Well, that sure was a lot of fun right? Right? Can’t wait to do this all over again in a couple weeks, but this time outside, right? RIGHT?
1.Oh boy, do I love turnovers
This was an ugly start. We’ve said that before and we wish we didn’t have to keep saying it, but here we are. Needing to. The Flyers came out for the first period a little flat, and couldn’t seen to find a way to hold onto the puck. Their passes weren’t clean, they couldn’t control and entry into the offensive zone, nor could they manage much in the way of clean exit attempts. And the Penguins were just that much quicker to loose pucks. They were able to clean things up well enough for the second half of the first period, and beyond, but it was dicey for a bit there.
And we don’t want to go too far with that one, get too hindsight biased and say that they lost the game in those first few minutes, squandered their chance to get themselves the first lead and then this could have been a different game. I mean, yeah, maybe it could have been, but also maybe not. But more on that later.
2. A couple of nods
The tone of this one is bound to get a little dissonant, because this was a loss and we’re upset about that as well as the bad things that were done, but there was also some solid play buried in all that. Which we should acknowledge as well.
First up, Oskar Lindblom. He was showing a bit of buzz early, but then had to leave the ice after wiping out, sliding into the boards, and taking a Jack Johnson knee to the head, and that might have been a good excuse for his offense stagnating, had that been the case. But it wasn’t, instead, he came back and picked up right where he left off, and ended the night with a team high four scoring chances and three high danger chances. And I know I personally was really hoping for a Lindblom revenge goal to close things out, but I guess we can’t have it all.
We should also give a nod to our first pair of Travis Sanheim and Ivan Provorov. We feel compelled to note that yes they were on the ice for the first three goals against, but they weren’t directly to blame for those pucks going in the net. it wasn’t their breakdowns that allowed them. So we’ve got that out of the way. What we really want to note is how their offensive contributions helped the team, and how they were, on the whole, successful in their matchups. Sanheim and Provorov each registered three and eight shots, respectively, and the Flyers were at a 66.67 CF% with them on the ice, as opposed to a 50 CF% without them. So a bit of solid underlying work, despite the fact that they weren’t able to get themselves on the board.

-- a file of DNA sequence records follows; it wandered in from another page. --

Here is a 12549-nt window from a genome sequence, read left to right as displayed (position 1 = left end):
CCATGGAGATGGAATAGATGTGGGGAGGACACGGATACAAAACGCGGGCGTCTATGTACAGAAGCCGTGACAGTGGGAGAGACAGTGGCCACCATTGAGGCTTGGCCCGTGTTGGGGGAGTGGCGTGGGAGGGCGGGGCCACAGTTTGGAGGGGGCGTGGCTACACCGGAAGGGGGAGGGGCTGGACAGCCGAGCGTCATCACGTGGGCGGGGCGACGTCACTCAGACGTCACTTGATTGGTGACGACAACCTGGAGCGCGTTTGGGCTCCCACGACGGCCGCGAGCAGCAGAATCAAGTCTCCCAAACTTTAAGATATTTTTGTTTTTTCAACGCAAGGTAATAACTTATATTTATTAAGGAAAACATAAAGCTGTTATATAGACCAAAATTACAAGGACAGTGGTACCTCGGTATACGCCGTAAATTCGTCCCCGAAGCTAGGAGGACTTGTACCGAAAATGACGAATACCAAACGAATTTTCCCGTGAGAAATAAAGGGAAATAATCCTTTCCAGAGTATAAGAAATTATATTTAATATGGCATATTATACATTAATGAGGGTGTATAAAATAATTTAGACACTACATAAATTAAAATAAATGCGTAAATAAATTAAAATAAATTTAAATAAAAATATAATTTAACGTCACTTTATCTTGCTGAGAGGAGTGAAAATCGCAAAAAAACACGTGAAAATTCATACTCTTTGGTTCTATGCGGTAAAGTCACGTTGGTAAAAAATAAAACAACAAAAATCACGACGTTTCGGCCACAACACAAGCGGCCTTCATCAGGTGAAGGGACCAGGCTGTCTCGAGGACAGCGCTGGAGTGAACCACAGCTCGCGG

3. Starter Hart
Well, folks, the time has come. We finally have to say it: it was not a banner night for our pal Carter Hart. All told, he faced 27 shots and stopped 24 of them, for and .889 save percentage. But the goals were… perhaps a bit questionable. The first saw the puck take a weird bounce and wind up behind the net, but Hart had no idea where it was. The second deflected off of someone on its way on goal, but didn’t spin enough where it was unstoppable. And the third was, well, it was a wraparound goal (need we say more?). They weren’t by any means soft goals, but they were stoppable, to be sure.